Navigating Double Speak…

Feb 23, 2022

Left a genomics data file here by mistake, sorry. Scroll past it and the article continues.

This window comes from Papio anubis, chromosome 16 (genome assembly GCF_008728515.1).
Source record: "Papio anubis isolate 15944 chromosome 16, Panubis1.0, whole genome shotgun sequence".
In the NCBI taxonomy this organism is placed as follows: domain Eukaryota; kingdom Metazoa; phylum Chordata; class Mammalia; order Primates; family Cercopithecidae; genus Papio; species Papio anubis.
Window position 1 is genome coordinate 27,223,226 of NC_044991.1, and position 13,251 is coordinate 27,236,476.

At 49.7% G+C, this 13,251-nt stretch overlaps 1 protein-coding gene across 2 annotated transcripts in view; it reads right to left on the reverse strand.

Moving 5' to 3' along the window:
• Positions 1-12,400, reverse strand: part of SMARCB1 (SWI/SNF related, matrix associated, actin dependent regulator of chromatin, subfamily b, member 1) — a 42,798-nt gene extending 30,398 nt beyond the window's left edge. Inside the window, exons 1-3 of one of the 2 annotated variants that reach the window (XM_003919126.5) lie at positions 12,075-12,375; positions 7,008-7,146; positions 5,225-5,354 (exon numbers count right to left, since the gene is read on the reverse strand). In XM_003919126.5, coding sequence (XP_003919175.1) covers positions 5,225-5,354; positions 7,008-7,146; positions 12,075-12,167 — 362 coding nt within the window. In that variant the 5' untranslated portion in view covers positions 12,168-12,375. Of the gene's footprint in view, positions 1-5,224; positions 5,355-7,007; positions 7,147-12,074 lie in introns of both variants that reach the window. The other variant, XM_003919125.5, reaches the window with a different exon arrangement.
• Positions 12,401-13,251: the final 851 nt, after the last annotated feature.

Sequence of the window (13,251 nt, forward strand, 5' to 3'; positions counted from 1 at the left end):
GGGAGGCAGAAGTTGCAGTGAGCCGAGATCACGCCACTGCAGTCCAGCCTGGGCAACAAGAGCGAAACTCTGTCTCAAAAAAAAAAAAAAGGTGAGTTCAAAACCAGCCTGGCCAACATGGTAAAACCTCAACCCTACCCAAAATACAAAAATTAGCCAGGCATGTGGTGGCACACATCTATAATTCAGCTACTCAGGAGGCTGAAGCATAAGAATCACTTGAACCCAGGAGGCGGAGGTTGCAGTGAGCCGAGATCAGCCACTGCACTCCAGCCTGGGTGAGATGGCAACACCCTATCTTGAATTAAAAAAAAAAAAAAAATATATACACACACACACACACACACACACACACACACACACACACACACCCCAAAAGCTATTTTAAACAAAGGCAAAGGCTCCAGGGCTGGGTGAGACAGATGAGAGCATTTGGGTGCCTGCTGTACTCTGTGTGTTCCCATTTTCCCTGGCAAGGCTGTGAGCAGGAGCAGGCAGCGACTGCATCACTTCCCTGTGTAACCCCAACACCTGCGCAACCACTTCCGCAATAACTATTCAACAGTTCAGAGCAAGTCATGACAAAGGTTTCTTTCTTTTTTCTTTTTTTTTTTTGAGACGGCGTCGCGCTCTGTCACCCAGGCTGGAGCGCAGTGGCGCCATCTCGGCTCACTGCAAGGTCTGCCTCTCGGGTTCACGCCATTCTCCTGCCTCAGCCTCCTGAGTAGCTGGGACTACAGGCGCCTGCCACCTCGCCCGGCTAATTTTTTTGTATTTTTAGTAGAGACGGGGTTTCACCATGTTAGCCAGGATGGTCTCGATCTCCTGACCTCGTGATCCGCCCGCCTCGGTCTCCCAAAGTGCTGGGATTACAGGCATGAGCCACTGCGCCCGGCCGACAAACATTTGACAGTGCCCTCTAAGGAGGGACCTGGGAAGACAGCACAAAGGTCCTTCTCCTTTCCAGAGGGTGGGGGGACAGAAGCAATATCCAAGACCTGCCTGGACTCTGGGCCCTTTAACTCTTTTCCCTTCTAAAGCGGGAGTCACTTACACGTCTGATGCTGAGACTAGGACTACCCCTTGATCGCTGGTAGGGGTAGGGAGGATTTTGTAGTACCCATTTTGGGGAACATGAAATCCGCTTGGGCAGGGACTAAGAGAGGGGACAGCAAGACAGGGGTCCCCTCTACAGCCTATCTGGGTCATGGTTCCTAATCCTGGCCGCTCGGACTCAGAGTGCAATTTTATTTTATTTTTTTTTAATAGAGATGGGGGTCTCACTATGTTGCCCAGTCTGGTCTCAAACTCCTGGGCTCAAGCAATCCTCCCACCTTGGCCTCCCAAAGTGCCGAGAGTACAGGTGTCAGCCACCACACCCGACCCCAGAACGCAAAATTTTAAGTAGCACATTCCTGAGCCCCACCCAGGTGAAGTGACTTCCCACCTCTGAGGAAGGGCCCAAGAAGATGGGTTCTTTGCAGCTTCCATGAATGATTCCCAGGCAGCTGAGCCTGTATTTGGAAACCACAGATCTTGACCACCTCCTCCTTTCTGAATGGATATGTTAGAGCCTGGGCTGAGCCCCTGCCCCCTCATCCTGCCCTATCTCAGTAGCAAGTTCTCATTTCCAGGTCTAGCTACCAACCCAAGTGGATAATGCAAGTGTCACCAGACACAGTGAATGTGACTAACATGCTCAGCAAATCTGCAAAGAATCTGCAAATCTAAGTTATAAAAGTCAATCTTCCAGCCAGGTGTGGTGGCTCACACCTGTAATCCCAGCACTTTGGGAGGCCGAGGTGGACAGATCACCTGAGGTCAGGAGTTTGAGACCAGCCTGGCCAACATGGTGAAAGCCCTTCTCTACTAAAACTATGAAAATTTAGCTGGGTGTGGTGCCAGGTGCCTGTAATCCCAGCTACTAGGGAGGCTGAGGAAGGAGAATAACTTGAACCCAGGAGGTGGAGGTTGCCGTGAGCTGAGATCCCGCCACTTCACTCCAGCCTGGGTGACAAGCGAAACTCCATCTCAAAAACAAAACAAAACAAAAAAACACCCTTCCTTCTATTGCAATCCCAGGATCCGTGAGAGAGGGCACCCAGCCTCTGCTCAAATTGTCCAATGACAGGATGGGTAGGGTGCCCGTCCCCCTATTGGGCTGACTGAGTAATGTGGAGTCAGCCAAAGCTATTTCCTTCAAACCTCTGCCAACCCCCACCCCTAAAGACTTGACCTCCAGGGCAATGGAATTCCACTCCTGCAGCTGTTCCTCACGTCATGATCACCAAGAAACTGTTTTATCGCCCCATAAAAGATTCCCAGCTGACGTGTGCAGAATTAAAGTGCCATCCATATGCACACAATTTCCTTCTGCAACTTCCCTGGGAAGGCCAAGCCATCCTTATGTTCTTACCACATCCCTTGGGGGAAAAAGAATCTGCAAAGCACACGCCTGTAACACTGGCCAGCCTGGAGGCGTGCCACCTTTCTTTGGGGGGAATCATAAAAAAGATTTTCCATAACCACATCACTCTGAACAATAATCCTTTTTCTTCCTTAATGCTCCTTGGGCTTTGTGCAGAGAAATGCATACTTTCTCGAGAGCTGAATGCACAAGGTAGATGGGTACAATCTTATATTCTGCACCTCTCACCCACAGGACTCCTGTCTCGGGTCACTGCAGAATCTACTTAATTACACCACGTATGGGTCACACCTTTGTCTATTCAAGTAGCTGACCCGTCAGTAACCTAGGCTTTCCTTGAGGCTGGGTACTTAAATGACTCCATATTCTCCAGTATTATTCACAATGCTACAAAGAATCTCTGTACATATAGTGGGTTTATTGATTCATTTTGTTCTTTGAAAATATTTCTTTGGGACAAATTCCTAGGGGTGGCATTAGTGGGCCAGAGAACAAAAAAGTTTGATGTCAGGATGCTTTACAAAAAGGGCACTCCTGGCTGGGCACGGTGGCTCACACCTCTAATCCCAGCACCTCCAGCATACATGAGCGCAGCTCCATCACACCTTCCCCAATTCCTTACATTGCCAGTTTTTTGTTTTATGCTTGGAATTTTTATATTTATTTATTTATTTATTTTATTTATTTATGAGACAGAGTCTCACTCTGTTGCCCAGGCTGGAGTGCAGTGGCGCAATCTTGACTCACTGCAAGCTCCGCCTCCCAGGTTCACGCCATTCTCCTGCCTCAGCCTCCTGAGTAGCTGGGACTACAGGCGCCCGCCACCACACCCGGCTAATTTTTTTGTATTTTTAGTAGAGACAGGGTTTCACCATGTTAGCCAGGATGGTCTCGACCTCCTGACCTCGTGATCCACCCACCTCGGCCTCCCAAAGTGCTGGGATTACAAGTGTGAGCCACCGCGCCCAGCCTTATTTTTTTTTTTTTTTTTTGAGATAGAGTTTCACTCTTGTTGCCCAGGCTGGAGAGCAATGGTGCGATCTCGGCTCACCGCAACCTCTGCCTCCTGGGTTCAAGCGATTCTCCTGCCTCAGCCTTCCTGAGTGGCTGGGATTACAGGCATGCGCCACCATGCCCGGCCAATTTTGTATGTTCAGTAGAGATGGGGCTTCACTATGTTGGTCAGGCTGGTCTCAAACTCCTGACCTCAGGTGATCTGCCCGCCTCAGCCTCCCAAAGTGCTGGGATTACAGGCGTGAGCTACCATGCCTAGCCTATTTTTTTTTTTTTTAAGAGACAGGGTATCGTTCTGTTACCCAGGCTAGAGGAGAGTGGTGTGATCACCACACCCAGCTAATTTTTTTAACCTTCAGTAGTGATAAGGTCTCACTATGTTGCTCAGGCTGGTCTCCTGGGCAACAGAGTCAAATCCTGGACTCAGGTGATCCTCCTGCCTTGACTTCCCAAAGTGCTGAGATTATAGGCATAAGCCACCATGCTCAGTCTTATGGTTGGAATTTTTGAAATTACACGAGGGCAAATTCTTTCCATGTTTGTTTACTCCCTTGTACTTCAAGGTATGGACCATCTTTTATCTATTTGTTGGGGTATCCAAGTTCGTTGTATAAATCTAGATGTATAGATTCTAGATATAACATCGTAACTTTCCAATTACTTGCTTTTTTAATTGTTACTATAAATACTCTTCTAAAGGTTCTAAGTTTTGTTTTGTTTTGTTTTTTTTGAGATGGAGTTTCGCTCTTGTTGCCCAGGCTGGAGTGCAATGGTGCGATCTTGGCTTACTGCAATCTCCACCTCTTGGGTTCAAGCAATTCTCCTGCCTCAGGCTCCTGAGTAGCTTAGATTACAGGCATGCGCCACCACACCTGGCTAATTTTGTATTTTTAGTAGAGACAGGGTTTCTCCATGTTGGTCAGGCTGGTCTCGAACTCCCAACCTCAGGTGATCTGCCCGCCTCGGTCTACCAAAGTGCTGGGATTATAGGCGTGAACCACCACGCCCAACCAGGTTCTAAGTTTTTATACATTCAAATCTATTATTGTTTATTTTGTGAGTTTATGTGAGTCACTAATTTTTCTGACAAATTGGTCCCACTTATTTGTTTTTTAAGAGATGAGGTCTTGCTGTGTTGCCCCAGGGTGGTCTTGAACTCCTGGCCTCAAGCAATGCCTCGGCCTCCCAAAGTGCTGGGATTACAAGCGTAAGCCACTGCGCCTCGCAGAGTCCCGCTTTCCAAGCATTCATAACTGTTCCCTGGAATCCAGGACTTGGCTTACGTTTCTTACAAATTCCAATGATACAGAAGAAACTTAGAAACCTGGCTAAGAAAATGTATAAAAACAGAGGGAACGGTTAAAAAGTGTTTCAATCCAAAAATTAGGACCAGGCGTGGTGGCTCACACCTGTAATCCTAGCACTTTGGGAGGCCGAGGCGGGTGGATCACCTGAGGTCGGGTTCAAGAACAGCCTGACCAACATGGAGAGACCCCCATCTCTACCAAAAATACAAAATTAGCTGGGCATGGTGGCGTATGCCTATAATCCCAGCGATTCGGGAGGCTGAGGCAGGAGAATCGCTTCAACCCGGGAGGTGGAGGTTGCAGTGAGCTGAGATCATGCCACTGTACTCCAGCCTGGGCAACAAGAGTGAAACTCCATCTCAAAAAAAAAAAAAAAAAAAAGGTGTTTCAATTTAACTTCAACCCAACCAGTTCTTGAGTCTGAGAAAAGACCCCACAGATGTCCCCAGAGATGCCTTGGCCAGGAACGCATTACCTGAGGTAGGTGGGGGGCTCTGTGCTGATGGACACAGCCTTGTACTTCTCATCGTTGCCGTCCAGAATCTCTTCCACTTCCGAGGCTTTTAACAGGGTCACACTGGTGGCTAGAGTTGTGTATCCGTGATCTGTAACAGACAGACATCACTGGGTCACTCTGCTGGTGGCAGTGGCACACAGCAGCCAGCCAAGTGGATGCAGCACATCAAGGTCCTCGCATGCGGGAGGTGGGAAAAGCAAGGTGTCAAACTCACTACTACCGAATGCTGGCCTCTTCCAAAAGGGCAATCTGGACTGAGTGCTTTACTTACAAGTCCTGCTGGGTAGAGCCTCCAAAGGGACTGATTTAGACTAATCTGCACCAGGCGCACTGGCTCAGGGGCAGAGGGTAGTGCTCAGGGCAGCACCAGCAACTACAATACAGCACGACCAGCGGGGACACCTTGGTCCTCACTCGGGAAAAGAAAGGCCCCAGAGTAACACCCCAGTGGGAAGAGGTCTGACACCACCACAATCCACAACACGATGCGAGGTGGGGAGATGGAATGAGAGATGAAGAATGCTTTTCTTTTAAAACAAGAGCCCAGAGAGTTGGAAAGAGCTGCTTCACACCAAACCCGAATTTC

Neurodivergent thinkers are often direct in their communication style and the idea that others may not communicate what they mean feels frankly deceptive and/or exhausting. It might trigger our nervous system as we are alerted to potentially compromised safety or, it can exhaust us such that we switch off. For me, the latter is true. My brain hates detail so if I must read between the lines for a request in an email, I will often miss it and fail to respond as my attention is elsewhere. When it comes to writing an email, I am perfectly aware of etiquette and register but my mind does not enjoy the slower modem of writing and wants to get to the big picture of why I am writing. This means that I get straight to the point and often must go back to the beginning and put in the socially acceptable opener paragraph to warm the reader up. For some of us, the socially acceptable opener paragraph is a mystery as we genuinely don’t see what purpose it serves. For some of us, knowing that we are supposed to write in this way is exactly why we won’t do it. The demand triggers a refusal to put that paragraph in. This is all you get. Deal with it. I have been going to choir for a while and not once did it occur to me to go to the pub with the often 20 strong group after singing. I find the break tricky in the middle of choir. I used to think it was a lack of confidence in meeting new people (I was fresh from burning out of my career a few years ago and my confidence was shot). I now realise that small talk exhausts me. I can just about manage it in short bursts especially with people I have a spark with. If humour is involved, I am ALL in. I met a friend at choir (also a coach) and we started to go to the pub with everyone else but eventually sat tucked away in a corner talking about coaching. Recently I was honest and said that the only reason I go to the pub is to talk to him and I have no wish to talk about nothing with 20 odd acquaintances. It is such a relief to be honest, lead with your preferences confidently, and not feel ‘less than’ for being different! In verbal communication, sometimes neurodivergent thinkers can take things at face value and not see underlying intentions and drivers in others because we tend to say what we mean. In my experience of coaching, we are less likely to spot hidden intentions when there is a power dynamic between us and another person. I remember thinking a person I spent a lot of time with when I was 18 was super confident. As such, I had her on a pedestal and my mother tried to help me see that what I took to be confident and outgoing behaviour was a façade and a mask for deep insecurities. I could not see this as I had accredited them with so much power in relation to me. I think once we start to become aware of how we mask ourselves, we are quick to pick up on other’s masks. My clients often talk about seeing themselves more clearly and then being able to see others better. This can be both positive and negative and can lead to a reappraisal of relationships. One thing I have always been able to see through is what other people judge as ‘arrogance’ or ‘aloofness’ in others. I have always found it fascinating that what are to me obvious fronts, coping mechanisms or even glimpses of self-belief or sparkle, upset people so much. I have always thought this says more about the people judging than who they are judging. Whilst we might get slightly numbed out to people in a power dynamic with us, we are often extremely sensitive to the underlying dynamics in a group or team. If there are any ‘games’ going on, we can get so distracted or overwhelmed that we can’t concentrate or participate on the main thing. There are often more ‘Teflon like’ conversations in large groups where there is little to hook onto and feel pointless and draining. I prefer one to one friendships or small groups. Unless of course I curate a group or a team. That’s different. The group and its dynamic become a thing of creative beauty and I am energised by its success! Some neurodivergent clients have talked about their enjoyment of groups when they are the leaders and have a clear role to play. Often in a bid to navigate emotions we can lead with our heads and try to rationalise people’s actions. Neurodivergent thinkers might differ as to why this is. For some of us, we feel things so intensely, that cutting off from our emotions is a mechanism to keep us safe. For others, it may be that we struggle to label our feelings or we don’t get time to label anything before our brain is flooded. We can lose confidence in our own intuition and decisions through constantly deferring to others. This can make us vulnerable to those particularly unworthy of a pedestal or overthinkers as we try to figure out what the right thing is rationally because fear of rejection, othering and mood swings mean we don’t trust our gut…Diagnosis and great coaching can really help us to be who we are, on purpose. Katie Friedman is the Director of Gold Mind Neurodiversity Training and a Leadership and ADHD coach. She is also an Associate Coach for Genius Within, providing job coaching for ND clients in work. She is neurodivergent and is a parent to three neurodivergent children. [email protected]